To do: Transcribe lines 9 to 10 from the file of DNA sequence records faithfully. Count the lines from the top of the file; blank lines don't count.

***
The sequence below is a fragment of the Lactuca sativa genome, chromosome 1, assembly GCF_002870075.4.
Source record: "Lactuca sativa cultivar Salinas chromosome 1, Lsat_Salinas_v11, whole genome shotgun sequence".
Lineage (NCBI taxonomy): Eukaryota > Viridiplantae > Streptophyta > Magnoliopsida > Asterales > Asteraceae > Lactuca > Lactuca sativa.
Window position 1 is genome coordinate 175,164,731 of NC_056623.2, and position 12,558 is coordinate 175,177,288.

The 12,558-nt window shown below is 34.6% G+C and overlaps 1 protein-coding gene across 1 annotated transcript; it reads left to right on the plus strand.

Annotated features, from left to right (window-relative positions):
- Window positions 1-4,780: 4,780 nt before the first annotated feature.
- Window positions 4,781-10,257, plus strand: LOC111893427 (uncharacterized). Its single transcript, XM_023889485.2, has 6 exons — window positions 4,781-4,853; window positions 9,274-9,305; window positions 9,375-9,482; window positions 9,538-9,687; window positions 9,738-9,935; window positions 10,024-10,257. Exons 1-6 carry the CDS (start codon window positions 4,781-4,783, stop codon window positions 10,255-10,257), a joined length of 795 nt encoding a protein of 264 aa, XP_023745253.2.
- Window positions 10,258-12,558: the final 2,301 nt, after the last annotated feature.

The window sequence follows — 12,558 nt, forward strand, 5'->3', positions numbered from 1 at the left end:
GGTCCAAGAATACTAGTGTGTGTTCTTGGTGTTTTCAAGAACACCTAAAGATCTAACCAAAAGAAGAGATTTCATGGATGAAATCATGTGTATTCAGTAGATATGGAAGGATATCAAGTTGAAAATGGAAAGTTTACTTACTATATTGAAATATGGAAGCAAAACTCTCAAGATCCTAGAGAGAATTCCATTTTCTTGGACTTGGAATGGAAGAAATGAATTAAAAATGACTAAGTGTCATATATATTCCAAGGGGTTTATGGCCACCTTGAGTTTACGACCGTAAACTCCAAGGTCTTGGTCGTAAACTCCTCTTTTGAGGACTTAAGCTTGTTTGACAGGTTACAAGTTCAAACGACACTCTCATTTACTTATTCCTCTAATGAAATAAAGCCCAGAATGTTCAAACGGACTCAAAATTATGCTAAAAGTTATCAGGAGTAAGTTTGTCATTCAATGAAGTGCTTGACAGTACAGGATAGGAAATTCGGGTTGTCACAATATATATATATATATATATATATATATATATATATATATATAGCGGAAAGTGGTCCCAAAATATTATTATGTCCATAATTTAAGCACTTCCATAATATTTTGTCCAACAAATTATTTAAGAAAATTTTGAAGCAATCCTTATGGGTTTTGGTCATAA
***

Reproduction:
- Window positions 10,258-12,558: the final 2,301 nt, after the last annotated feature.

The window sequence follows — 12,558 nt, forward strand, 5'->3', positions numbered from 1 at the left end: